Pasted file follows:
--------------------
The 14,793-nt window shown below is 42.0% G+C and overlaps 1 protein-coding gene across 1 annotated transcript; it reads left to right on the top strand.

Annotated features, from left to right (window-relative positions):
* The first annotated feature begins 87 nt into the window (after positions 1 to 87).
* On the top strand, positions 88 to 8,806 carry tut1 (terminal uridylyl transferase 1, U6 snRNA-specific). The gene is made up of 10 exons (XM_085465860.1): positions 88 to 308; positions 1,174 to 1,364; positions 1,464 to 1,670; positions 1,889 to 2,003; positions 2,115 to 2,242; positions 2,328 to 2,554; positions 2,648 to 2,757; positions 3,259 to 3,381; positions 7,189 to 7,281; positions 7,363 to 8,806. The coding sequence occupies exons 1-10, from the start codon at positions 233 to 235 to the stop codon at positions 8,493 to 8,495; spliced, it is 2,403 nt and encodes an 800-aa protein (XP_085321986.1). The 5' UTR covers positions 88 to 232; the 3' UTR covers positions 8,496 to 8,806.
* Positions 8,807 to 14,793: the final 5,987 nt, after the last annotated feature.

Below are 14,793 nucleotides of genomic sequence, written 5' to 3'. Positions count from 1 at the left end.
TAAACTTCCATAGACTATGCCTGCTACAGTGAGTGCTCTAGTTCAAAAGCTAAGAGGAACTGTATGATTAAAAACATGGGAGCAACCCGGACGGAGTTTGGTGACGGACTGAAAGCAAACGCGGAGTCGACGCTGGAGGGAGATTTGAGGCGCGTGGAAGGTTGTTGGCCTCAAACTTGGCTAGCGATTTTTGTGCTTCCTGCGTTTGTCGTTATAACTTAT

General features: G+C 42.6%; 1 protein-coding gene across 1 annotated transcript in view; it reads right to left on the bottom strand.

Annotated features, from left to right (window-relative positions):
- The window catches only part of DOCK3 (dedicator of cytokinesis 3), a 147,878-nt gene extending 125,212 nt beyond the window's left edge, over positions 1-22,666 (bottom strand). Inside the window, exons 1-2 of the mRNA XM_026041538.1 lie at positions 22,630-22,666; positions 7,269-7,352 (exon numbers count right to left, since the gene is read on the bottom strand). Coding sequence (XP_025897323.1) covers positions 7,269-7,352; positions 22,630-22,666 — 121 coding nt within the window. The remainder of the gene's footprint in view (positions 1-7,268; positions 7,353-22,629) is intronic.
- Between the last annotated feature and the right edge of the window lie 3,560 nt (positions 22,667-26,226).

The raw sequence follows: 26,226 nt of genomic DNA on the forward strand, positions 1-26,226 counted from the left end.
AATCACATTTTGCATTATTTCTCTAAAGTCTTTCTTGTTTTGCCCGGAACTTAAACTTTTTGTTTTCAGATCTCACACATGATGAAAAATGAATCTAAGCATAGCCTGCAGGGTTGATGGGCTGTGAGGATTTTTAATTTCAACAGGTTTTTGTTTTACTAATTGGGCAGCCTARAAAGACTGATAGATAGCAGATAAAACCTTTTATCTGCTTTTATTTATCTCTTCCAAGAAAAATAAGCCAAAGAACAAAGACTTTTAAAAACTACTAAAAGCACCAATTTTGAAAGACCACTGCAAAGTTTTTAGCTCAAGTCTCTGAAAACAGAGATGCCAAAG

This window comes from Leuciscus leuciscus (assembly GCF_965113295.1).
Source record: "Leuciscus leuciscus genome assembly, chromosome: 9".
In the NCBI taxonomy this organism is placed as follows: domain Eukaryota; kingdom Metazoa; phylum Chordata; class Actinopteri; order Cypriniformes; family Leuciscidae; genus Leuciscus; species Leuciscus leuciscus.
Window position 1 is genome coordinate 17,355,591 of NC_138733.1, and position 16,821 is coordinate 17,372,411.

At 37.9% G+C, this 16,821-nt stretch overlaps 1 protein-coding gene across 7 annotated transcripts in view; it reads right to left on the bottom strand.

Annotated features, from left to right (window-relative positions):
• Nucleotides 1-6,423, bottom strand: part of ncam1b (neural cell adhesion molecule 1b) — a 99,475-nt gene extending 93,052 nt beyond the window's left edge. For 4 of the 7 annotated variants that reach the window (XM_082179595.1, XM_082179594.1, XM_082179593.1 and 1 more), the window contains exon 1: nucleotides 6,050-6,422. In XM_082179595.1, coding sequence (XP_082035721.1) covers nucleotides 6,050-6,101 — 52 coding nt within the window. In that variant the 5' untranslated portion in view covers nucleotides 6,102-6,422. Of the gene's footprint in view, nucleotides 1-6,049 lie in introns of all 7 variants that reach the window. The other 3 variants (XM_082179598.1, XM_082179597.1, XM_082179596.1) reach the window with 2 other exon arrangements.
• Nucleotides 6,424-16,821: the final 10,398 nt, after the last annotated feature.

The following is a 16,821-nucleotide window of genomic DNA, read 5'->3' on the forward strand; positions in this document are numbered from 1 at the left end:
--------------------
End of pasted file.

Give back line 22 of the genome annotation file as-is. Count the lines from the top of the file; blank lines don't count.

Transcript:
The following is a 16,821-nucleotide window of genomic DNA, read 5'->3' on the forward strand; positions in this document are numbered from 1 at the left end: